Mine came up. I was so jealous of the performances I just mentioned, and wondered if I could equal them. I kept thinking to myself, "I have something special of my own to bring. I can do this." Practice to my selection, "I Am Stretched on Your Grave," had been very spiritual and intense for me. I have long used dance as a way to feel closer to the Gods and to other people. Even as a little Assemblies of God girl, I felt so close to God, so much a part of His world, when I moved in worship, and sometimes my dancing to secular songs became worship, too. But my choreography to "Stretched" was a bit rote at first. Yasmeen told me to think of a time when I've grieved. She thought it would be for my father, or one of my grandfathers. Instead, the memory of the horrible time early in my relationship with the girl I would marry, when she was gay-bashed, came up. I hadn't worked through that one yet. She had--it's why she teaches martial arts now. But I always have to be the strong one. I realized that I had never allowed myself to express the pain I felt when she was hospitalized and bruised and swollen and couldn't speak to me the way I needed to. There were very few people I could've talked to about it then, even if I knew how. "I grieve for the girl that I loved as a child." I was so grateful that mine was allowed to grow up, and so thunderstruck by realizing, really realizing, how close I had come to losing her. The emotion whipped through my body. I even incorporated a bit of Egyptian trance dancing, the kind meant to contact the spirit world, that I'd seen on some National Geographic special someplace and half-forgotten--I didn't know that's what I was doing until Yasmeen pointed it out, but I kept it because it felt right. I hoped that I could make it work in performance.
One look at the encouraging smile on L'Ailee's face, and I could. It's hard to describe. I guess I could publish pictures online, but I hate how I photograph. I didn't consciously strive to be sexy, even though my hips moved a lot. I strove to communicate deep emotion through the dance, to scour my own soul with it. I worked my hair, I turned, I bent double and snapped up, I stretched, appropriately, my limbs to their limits. I clicked my finger castanets to the beat. Sinead's haunting vocal encouraged me to move wildly and seemed to absolutely forbid me from smiling as I did so. I closed my eyes and forgot I was at a picnic on a lawn with several of my friends; the air temperature even felt cooler around me. As it faded into the long drums-and-fiddles climax, I let the trance-dancing begin. I never realized I could twirl so fast, or bend back at the waist as far as I did. The song stopped, I breathed deep, and I slowly came back to reality and opened my eyes. Good thing--I was getting a lot of cheering and zaghareets.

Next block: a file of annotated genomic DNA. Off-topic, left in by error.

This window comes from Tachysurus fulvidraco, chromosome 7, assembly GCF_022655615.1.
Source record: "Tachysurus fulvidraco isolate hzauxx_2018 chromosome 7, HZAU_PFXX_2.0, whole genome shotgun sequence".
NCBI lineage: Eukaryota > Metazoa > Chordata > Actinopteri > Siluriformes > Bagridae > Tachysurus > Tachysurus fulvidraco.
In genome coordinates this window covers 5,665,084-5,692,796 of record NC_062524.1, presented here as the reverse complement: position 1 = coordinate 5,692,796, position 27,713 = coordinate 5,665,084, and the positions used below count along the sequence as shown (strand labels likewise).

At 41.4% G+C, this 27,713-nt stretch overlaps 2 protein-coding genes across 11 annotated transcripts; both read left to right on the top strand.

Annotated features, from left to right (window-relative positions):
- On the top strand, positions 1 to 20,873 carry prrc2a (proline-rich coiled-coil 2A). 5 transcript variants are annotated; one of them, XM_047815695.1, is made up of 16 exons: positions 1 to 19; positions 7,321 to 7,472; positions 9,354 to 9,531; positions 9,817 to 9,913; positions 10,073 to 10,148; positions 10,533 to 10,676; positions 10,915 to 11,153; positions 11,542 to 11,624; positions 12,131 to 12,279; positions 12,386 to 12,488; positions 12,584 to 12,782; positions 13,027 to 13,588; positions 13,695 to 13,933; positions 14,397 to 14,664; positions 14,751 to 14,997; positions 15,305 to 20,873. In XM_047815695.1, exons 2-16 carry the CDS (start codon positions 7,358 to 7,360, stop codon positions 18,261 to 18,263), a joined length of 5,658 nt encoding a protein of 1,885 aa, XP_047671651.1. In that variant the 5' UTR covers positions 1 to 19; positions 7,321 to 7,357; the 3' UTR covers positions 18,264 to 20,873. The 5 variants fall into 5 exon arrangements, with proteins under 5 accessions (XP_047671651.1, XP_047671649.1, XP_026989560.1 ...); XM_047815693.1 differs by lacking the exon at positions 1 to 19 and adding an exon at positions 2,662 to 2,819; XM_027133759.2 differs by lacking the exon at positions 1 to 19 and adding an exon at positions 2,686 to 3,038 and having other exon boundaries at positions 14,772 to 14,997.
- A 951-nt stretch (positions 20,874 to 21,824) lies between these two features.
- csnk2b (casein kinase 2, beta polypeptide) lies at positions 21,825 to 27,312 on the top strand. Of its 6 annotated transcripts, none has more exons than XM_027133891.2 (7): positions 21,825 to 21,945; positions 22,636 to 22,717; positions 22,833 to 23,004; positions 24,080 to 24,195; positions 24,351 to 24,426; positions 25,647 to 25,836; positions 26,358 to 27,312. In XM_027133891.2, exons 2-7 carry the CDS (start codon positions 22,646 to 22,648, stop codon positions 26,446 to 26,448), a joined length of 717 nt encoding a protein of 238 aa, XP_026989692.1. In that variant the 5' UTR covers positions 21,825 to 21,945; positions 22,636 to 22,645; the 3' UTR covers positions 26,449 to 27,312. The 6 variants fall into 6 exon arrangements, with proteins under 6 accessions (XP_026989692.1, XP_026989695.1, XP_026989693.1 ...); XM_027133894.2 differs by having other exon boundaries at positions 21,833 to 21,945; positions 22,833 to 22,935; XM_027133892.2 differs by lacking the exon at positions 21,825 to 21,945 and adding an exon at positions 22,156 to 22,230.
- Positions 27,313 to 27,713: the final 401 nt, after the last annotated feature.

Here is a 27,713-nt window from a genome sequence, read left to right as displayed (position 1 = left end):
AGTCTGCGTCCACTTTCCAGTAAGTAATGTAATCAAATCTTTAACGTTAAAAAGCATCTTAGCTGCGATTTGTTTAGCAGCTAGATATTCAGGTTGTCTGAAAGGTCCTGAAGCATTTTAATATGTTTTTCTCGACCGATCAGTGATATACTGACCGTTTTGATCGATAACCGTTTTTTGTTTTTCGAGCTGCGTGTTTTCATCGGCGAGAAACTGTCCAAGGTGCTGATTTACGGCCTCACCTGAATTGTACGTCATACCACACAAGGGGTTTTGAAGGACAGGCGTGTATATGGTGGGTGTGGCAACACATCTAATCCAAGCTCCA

Yasmeen's husband said that the song sounded like "a ghost story". I told him it was, in a manner of speaking. One of her friends told me I looked like my soul was fighting with my body. This seemed to be a complement. Another told me that my performance was "very moving and extremely spiritual". My friends just told me, "That was awesome" and "You owned," except for Mona, who said, "Wow, that must have come from somewhere deep." It did, I told her, and Yasmeen when she echoed that sentiment. My L'Ailee grinned knowingly and acted extremely proud to be with me for the rest of the afternoon.
It's amazing how much less stressful the whole picnic was after my five to six minutes of attention. I watched and cheered the other dancers, I ate, I talked with my friends and exchanged e-mails and phone numbers with a couple of possible new friends. But today, I feel much better for having done it. It always feels good to have taken the chance and made it work; it always feels good to have done despite your fears. Guess that means I'll have to get used to taking chances and doing and facing my fears first. :-)